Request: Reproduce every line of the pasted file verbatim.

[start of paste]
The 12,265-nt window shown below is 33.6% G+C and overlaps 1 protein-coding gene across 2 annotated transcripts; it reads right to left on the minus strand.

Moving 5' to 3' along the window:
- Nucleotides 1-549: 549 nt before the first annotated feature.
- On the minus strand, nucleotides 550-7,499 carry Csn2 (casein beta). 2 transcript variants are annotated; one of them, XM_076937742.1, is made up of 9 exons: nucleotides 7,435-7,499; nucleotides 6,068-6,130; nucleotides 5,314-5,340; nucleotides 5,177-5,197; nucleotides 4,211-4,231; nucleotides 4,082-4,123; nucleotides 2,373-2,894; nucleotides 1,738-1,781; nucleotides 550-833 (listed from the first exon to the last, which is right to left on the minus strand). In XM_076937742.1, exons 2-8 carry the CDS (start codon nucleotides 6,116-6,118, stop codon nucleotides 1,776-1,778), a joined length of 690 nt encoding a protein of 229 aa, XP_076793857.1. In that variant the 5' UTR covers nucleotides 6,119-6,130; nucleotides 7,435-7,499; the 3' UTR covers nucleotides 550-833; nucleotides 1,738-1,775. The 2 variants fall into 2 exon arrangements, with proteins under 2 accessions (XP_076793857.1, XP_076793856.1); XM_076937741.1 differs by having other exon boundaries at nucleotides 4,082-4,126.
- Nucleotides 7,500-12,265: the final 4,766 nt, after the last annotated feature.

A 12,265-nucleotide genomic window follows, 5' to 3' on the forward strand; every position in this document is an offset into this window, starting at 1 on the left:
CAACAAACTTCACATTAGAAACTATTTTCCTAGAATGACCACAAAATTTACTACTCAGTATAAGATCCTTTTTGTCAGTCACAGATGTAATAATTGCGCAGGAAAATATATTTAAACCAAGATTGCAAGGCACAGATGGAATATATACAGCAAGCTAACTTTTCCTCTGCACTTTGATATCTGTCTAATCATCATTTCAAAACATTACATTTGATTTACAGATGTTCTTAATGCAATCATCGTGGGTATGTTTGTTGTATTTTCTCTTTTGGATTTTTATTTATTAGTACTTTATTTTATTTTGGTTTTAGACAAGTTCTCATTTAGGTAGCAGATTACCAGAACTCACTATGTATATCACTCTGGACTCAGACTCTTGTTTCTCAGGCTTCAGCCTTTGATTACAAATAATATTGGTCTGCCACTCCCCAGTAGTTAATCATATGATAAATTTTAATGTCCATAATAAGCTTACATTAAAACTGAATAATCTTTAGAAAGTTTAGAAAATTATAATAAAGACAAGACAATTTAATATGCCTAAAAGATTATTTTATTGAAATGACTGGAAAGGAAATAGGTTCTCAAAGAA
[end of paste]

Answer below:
The 12,265-nt window shown below is 33.6% G+C and overlaps 1 protein-coding gene across 2 annotated transcripts; it reads right to left on the minus strand.

Moving 5' to 3' along the window:
- Nucleotides 1-549: 549 nt before the first annotated feature.
- On the minus strand, nucleotides 550-7,499 carry Csn2 (casein beta). 2 transcript variants are annotated; one of them, XM_076937742.1, is made up of 9 exons: nucleotides 7,435-7,499; nucleotides 6,068-6,130; nucleotides 5,314-5,340; nucleotides 5,177-5,197; nucleotides 4,211-4,231; nucleotides 4,082-4,123; nucleotides 2,373-2,894; nucleotides 1,738-1,781; nucleotides 550-833 (listed from the first exon to the last, which is right to left on the minus strand). In XM_076937742.1, exons 2-8 carry the CDS (start codon nucleotides 6,116-6,118, stop codon nucleotides 1,776-1,778), a joined length of 690 nt encoding a protein of 229 aa, XP_076793857.1. In that variant the 5' UTR covers nucleotides 6,119-6,130; nucleotides 7,435-7,499; the 3' UTR covers nucleotides 550-833; nucleotides 1,738-1,775. The 2 variants fall into 2 exon arrangements, with proteins under 2 accessions (XP_076793857.1, XP_076793856.1); XM_076937741.1 differs by having other exon boundaries at nucleotides 4,082-4,126.
- Nucleotides 7,500-12,265: the final 4,766 nt, after the last annotated feature.

A 12,265-nucleotide genomic window follows, 5' to 3' on the forward strand; every position in this document is an offset into this window, starting at 1 on the left:
CAACAAACTTCACATTAGAAACTATTTTCCTAGAATGACCACAAAATTTACTACTCAGTATAAGATCCTTTTTGTCAGTCACAGATGTAATAATTGCGCAGGAAAATATATTTAAACCAAGATTGCAAGGCACAGATGGAATATATACAGCAAGCTAACTTTTCCTCTGCACTTTGATATCTGTCTAATCATCATTTCAAAACATTACATTTGATTTACAGATGTTCTTAATGCAATCATCGTGGGTATGTTTGTTGTATTTTCTCTTTTGGATTTTTATTTATTAGTACTTTATTTTATTTTGGTTTTAGACAAGTTCTCATTTAGGTAGCAGATTACCAGAACTCACTATGTATATCACTCTGGACTCAGACTCTTGTTTCTCAGGCTTCAGCCTTTGATTACAAATAATATTGGTCTGCCACTCCCCAGTAGTTAATCATATGATAAATTTTAATGTCCATAATAAGCTTACATTAAAACTGAATAATCTTTAGAAAGTTTAGAAAATTATAATAAAGACAAGACAATTTAATATGCCTAAAAGATTATTTTATTGAAATGACTGGAAAGGAAATAGGTTCTCAAAGAA